Taxes and other payments in New Zealand
New Zealand GST/VAT and income tax
Will I pay tax if I work in New Zealand?
If you spend more than 183 days in New Zealand in a single year, you will be considered a resident and therefore required to pay tax for that year. However, if you are a new migrant, or a returning New Zealand citizen, you can apply for a temporary tax exemption, at which point (for tax purposes) you will become a transitional tax resident. To qualify for this exemption there are some strict requirements, but once granted it will allow tax exemption from income earned outside of New Zealand for up to 4 years. Any income earned within New Zealand during that time must be declared, however, and paid tax on. As an example, a state pension from another country can be effectively tax exempt for a total of 49 months.
Collection at the source, but…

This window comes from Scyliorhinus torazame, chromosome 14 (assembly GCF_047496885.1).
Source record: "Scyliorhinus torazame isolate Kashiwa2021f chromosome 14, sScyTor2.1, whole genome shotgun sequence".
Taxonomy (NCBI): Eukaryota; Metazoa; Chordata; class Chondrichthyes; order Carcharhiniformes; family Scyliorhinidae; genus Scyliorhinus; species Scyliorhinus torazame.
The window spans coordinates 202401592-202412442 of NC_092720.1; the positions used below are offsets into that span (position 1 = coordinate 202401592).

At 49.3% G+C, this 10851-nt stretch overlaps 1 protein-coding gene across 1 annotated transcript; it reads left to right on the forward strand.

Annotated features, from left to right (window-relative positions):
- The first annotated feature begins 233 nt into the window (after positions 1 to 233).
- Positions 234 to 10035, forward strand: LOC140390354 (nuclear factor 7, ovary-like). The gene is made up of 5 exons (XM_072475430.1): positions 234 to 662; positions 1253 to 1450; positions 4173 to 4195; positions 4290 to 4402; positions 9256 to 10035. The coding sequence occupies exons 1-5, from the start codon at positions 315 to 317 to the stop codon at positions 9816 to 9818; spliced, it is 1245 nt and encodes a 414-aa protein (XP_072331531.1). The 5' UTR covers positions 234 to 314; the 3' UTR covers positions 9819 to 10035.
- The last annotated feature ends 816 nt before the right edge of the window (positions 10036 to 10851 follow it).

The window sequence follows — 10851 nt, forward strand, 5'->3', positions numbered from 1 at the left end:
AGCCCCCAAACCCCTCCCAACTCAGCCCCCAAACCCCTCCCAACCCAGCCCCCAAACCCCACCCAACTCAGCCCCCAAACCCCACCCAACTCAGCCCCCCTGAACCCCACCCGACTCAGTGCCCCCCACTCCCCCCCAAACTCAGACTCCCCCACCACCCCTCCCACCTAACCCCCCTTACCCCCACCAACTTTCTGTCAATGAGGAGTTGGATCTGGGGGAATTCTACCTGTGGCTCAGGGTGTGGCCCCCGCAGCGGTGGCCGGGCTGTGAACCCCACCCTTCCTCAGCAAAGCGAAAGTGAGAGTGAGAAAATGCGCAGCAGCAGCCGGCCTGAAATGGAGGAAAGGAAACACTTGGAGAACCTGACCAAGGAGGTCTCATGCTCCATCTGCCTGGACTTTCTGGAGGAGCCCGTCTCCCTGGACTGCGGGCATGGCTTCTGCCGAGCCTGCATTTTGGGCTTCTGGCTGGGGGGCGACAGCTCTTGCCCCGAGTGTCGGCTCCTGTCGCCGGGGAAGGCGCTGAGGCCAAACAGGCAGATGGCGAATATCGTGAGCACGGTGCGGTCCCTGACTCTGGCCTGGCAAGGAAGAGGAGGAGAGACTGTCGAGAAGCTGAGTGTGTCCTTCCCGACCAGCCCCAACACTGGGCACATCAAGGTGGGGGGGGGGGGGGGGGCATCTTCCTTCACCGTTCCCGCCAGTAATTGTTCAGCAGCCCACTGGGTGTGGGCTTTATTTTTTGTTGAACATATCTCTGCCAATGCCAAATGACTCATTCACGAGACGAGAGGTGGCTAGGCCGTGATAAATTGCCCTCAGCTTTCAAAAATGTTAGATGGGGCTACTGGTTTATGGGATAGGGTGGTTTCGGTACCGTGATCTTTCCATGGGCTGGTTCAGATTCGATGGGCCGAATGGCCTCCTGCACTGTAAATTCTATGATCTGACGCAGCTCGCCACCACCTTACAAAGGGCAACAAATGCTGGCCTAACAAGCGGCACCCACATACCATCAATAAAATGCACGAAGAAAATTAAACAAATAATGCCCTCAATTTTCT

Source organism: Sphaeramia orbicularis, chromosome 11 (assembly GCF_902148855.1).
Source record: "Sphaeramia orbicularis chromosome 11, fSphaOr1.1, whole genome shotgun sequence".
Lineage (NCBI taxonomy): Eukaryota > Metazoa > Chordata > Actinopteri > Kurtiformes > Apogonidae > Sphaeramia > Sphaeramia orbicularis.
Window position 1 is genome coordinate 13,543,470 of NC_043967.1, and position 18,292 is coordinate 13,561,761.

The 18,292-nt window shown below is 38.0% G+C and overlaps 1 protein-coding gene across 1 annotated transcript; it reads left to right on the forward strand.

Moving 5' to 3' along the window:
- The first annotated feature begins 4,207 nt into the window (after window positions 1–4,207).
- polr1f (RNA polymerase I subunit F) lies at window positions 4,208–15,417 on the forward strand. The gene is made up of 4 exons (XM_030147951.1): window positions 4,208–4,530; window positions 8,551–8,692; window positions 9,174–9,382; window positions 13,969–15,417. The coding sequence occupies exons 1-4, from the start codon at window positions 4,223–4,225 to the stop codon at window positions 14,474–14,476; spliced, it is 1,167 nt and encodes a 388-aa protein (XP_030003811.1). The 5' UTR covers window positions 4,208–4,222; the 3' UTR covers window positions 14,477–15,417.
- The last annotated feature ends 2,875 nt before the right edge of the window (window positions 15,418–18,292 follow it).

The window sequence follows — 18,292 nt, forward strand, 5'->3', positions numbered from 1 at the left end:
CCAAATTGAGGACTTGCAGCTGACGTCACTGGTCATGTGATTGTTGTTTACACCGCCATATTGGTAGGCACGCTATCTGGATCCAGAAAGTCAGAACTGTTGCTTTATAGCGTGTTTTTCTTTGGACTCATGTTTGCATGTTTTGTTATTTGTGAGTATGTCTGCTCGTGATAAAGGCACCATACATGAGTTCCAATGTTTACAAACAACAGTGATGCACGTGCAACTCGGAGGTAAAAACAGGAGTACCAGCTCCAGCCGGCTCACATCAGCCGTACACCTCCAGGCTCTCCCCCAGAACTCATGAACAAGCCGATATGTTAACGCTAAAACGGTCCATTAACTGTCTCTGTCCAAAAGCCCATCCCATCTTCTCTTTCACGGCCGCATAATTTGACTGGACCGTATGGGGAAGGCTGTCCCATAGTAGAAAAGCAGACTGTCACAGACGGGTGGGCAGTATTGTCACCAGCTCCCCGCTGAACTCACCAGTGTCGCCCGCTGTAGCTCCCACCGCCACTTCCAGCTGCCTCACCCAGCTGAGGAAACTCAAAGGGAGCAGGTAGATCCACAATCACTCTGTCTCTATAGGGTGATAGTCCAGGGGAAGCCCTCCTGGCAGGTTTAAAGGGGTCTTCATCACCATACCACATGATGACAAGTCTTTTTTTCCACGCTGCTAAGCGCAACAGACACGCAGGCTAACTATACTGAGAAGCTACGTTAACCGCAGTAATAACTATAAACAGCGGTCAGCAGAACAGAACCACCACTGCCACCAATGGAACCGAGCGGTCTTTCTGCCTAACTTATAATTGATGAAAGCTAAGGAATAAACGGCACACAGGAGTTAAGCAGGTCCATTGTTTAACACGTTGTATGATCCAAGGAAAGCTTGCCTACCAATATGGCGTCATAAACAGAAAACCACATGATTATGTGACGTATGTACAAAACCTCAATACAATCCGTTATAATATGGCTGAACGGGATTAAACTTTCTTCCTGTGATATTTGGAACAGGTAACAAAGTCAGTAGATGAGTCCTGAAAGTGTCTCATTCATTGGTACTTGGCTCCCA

The income tax rate for employees working in New Zealand is not affected by any deductibles whatsoever, and is usually collected at source from employers through the pay-as-you-earn (PAYE) system. There are, however, some tax credit allowances for certain situations such as childcare, donations and independent earners. The bottom rate of income tax is just 10.5% based on earnings up to $14,000 New Zealand dollars. The top rate of tax is 33%, which is payable by those who earn over $70,000 per year.
The local GST: New Zealand’s equivalent of VAT
In the 1980s New Zealand introduced a Goods and Services tax, which businesses and individuals must pay on products and services purchased in the country. The rate for most products and services is 15%. However, items that are exported to certain countries are not subjected to GST due to double taxation agreements with those countries. Financial services such as life insurance and banking are also not applicable to GST.